On this blog, the writer reads and listens to books constantly, reviewing for You’re History, Amazon and Vine, Goodreads, and quite often, by authors’ requests. The writer also works at two local historic house museums, and other posts reflect those interests, particularly medieval and U.S. History.
With an emphasis on indie authors, LWI provides both book reviews and interviews from people in the writing/publishing industry. They enjoy helping to get the word out about the publications of such authors.
The astonishing saga of polar explorer Ernest Shackleton’s survival for over a year on the ice-bound Antarctic seas, as Time magazine put it, “defined heroism.” Alfred Lansing’s scrupulously researched and brilliantly narrated book–with over 200,000 copies sold–has long been acknowledged as the definitive account of the Endurance.
This book blogger is an avid reader and celebrates the love of reading on her site with book reviews, bookish quotes, lists, and more.
BITB has a unique group of reviews to greater cover their material. They generally accept print copies by mail.
These reviews are about ideas, characterization, structure, poetic language, motifs, and worldbuilding, encouraging aspects of reading, such as genre styles, scriptwriting, bookmarks, reading challenges and so on.
The fourteenth century reflects two contradictory images: on the one hand, a glittering age of crusades, cathedrals, and chivalry; on the other, a world plunged into chaos and spiritual agony. In this revelatory work, Tuchman examines not only the great rhythms of history but the grain and texture of domestic life.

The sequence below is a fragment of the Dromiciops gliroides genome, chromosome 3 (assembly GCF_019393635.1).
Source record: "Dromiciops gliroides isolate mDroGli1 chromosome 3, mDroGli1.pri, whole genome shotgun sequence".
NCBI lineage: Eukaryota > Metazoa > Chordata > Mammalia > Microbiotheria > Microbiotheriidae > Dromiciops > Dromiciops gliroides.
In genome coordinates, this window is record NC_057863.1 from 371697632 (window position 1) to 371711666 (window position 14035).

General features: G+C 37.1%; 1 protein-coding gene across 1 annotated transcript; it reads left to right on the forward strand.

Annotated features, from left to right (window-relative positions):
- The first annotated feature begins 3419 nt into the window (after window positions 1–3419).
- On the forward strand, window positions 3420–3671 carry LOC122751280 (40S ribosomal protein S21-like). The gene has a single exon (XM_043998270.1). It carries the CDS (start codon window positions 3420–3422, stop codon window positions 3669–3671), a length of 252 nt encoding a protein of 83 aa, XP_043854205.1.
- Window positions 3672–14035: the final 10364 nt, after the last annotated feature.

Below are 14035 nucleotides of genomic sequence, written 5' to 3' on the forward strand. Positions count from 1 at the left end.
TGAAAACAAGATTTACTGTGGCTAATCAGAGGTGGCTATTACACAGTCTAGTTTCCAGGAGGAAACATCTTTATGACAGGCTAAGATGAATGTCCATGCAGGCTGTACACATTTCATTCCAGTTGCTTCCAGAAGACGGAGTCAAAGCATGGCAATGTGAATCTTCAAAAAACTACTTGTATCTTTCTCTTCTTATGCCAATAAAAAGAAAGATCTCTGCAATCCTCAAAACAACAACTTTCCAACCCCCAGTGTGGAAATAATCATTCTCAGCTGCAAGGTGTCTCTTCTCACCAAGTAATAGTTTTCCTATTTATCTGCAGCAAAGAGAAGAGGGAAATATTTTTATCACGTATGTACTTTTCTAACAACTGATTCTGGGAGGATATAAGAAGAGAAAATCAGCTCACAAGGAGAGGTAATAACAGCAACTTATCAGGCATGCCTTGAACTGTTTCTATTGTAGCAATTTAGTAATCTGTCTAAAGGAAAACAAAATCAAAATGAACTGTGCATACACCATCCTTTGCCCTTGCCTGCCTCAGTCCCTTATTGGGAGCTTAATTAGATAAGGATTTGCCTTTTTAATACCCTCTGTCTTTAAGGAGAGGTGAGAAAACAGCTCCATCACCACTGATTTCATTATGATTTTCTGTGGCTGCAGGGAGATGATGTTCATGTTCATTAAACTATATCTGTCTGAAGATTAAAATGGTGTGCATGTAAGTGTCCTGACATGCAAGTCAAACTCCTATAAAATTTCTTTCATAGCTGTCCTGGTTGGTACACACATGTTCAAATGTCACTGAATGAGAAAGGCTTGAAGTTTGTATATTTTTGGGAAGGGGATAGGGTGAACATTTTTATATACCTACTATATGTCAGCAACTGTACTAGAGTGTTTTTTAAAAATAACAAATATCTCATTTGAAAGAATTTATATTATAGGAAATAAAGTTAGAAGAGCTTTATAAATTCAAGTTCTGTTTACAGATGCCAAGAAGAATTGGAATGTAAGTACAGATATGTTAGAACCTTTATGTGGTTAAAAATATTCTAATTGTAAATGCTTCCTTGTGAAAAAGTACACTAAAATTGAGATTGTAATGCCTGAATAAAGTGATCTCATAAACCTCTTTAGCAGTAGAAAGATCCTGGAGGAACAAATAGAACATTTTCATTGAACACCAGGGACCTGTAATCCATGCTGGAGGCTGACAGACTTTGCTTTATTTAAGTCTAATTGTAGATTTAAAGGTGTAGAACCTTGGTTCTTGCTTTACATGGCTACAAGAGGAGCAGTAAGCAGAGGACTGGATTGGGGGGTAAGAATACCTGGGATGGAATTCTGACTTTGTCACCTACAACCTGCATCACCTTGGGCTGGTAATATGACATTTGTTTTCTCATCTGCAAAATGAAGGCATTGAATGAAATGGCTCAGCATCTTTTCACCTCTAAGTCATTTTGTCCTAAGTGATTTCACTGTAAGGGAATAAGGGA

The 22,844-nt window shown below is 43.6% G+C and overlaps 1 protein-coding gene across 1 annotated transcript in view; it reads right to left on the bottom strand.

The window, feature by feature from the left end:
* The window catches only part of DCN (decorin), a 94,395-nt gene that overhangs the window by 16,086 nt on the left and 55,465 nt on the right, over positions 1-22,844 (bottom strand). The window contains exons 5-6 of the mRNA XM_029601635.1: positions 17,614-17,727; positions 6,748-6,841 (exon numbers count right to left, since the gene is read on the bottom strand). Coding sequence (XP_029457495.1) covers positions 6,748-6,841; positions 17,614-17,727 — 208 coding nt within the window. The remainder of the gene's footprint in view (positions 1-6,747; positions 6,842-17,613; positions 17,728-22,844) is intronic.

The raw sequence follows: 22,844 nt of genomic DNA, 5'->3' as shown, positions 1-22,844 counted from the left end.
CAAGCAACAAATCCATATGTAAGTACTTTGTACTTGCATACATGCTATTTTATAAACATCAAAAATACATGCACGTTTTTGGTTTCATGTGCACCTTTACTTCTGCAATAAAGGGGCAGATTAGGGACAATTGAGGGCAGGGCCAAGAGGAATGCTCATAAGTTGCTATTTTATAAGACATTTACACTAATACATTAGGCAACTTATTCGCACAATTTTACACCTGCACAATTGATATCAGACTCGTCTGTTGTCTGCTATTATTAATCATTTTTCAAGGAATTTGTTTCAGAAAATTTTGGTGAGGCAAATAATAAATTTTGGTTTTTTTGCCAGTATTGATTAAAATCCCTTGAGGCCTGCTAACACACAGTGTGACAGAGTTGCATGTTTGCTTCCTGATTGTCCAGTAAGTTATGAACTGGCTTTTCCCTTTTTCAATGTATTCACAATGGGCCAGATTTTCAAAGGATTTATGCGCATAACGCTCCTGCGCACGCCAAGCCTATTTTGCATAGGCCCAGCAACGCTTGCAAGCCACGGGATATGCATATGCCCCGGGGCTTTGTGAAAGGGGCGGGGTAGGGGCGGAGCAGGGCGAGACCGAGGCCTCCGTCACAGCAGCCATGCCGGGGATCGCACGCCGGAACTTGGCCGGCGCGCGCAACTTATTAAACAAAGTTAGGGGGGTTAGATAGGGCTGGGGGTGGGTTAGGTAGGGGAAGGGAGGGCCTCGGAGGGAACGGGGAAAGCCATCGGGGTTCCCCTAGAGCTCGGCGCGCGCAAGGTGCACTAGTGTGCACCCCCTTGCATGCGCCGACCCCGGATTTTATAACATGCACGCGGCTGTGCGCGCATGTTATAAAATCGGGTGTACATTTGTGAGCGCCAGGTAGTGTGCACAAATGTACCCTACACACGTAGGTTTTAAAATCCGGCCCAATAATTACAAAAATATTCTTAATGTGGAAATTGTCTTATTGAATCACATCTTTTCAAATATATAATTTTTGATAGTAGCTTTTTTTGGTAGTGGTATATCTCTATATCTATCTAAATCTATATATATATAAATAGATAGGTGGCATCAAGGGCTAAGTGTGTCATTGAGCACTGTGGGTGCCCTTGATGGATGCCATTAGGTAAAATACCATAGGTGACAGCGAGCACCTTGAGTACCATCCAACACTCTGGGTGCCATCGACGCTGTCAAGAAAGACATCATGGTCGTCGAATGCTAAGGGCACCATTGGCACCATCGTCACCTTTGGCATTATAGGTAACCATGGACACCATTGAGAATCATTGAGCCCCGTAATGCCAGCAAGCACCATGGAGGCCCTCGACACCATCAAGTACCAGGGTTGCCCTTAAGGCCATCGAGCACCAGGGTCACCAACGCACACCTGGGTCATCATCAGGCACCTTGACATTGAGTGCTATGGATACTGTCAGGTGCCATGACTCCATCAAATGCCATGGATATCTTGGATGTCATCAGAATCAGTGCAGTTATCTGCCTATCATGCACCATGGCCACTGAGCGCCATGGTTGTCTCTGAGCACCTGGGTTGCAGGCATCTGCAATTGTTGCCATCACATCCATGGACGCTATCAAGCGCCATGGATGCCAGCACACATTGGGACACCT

Don strives to provide thoughtful, even-handed reviews on all books submitted. In addition, his site provides a list of 25 free links to websites authors can submit their books to in an attempt to increase downloads during KDP Free days.
Although she has a serious addition to books and reading in general, she attempts to cure it with more reads. It’s wildly successful or unsuccessful, depending on how you look at it.
This blog features books for all ages, fiction and non-fiction.
The bloody and splendid reign of Henry VIII of England is one of the most fascinating in all history, not least for his marriage to six extraordinary women. In this accessible work of brilliant scholarship, Alison Weir draws on early biographies, letters, memoirs, and diplomatic reports to bring these women to life.
Brown Books & Green Tea specializes in reading and reviewing multicultural literature. BB> fills a void, focusing on books by a wide range of writers from diverse backgrounds.
The idea here is to read about publishing news, books, and authors, plus anything else that seems to fit.
This blogger reviews books in all genres and loves to share good books with others. She is a netgalley top reviewer with a top reviewer badge, several auto approvals, and over 250 reviews on her site alone.
Weatherford resurrects the true history of Genghis Khan, from the story of his relentless rise through Mongol tribal culture to the waging of his devastatingly successful wars and the explosion of civilization that the Mongol Empire unleashed.
Kay gives honest reviews that both showcase the pros and cons of every book that she reads/reviews with a twist of her own unique personality and humor. She also participates in regular posts within the blogosphere that often include mentions and throw backs to books she’s reviewed in the past.
All sorts of genres find homes here on this book review blog.
Edward Gibbon’s masterpiece, which narrates the history of the Roman Empire from the second century A.D. to its collapse in the west in the fifth century and in the east in the fifteenth century, is widely considered the greatest work of history ever written.
Stay tuned for more…